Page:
The 12th Invest in ME Conference, Part 1
OverTheHills presents the first article in a series of three about the recent 12th Invest In ME international Conference (IIMEC12) in London.
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Early Events in XMRV infection of wild-derived mouse, Mus pahari.

Discussion in 'XMRV Research and Replication Studies' started by lansbergen, Nov 19, 2010.

  1. lansbergen

    lansbergen Senior Member

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    http://www.ncbi.nlm.nih.gov/pubmed/21084477

    J Virol. 2010 Nov 17. [Epub ahead of print]

    Early Events in XMRV infection of wild-derived mouse, Mus pahari.

    Sakuma T, Tonne JM, Squillace KA, Ohmine S, Thatava T, Peng KW, Barry MA, Ikeda Y.

    Department of Molecular Medicine, Mayo Clinic, College of Medicine, Rochester, MN 55905 USA.

    Abstract

    A novel gammaretrovirus, xenotropic murine leukemia virus-related virus (XMRV), has been identified in patients with prostate cancer and in patients with chronic fatigue syndromes. Standard Mus musculus laboratory mice lack a functional XPR1 receptor for XMRV and are therefore not a suitable model for the virus. In contrast, Gairdner's Shrew-mice (Mus pahari) do express functional XPR1. To determine if Mus pahari could serve as a model for XMRV, primary Mus pahari fibroblasts and mice were infected with cell-free XMRV. Infection of cells in vitro resulted in XMRV Gag expression and the production of XMRV virions. After intraperitoneal injection of XMRV into Mus pahari mice, XMRV proviral DNA could be detected in spleen, blood, and brain. Intravenous administration of a GFP vector pseudotyped with XMRV produced GFP-positive CD4-positive T cells and CD19-positive B cells. Mice mounted adaptive immune responses against XMRV as evidenced by the production of neutralizing and Env- and Gag-specific antibodies. Prominent G-to-A hypermutations were also found in viral genomes isolated from the spleen suggesting intracellular restriction of XMRV infection by APOBEC3 in vivo. These data demonstrate infection of Mus pahari by XMRV, potential cell tropism of the virus, and immunological and intracellular restriction of virus infection in vivo. These data support the use of Mus pahari as a model for XMRV pathogenesis and as a platform for vaccine and drug development against this potential human pathogen.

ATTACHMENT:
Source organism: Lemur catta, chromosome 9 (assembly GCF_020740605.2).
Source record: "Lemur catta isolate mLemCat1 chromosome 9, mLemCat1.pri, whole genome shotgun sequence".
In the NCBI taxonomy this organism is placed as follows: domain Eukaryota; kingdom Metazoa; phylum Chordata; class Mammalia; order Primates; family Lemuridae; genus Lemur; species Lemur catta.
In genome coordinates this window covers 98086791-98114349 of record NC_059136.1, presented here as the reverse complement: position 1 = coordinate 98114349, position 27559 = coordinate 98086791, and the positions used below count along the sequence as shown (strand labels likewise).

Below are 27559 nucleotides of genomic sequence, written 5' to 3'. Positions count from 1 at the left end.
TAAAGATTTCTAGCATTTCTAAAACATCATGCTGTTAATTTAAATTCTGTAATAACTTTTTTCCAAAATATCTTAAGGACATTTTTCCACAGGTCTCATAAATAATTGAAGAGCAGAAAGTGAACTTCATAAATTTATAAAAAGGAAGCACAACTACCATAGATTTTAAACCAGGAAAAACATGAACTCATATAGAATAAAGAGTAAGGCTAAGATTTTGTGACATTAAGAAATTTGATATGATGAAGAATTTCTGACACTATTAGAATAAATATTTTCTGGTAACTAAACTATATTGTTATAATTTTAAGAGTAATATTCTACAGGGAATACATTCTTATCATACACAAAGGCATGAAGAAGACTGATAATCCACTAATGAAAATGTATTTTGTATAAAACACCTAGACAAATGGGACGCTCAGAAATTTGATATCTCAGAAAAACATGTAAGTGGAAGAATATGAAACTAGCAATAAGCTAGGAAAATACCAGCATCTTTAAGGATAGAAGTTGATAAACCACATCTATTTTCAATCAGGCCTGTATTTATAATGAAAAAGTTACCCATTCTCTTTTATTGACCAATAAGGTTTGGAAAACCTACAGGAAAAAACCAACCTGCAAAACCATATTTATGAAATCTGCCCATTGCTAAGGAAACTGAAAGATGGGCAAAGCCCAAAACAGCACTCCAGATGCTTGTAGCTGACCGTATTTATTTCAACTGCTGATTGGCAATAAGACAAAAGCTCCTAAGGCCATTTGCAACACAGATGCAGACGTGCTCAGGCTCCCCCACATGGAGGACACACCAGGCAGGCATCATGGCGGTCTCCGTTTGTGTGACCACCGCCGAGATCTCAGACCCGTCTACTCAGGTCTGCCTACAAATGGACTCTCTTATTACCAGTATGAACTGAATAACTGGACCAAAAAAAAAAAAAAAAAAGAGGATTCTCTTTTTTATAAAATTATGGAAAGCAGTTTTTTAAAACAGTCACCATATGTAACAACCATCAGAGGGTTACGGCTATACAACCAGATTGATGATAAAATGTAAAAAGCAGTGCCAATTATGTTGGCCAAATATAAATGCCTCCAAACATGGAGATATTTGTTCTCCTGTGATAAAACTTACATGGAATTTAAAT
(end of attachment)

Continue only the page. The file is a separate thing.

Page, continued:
PMID: 21084477 [PubMed - as supplied by publisher]
     
  2. urbantravels

    urbantravels disjecta membra

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    Los Angeles, CA
    Interesting news - and nice to see one of the presentations from the XMRV workshop getting published (I noticed that Y. Ikeda presented on Mus pahari there). May others follow!
     
  3. Jemal

    Jemal Senior Member

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    Again the brain...
     
  4. fairlight

    fairlight

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    Can anyone break down what this article is saying?

    What does this paragraph mean?

    "Intravenous administration of a GFP vector
    pseudotyped with XMRV produced
    GFP-positive CD4-positive T cells and
    CD19-positive B cells."?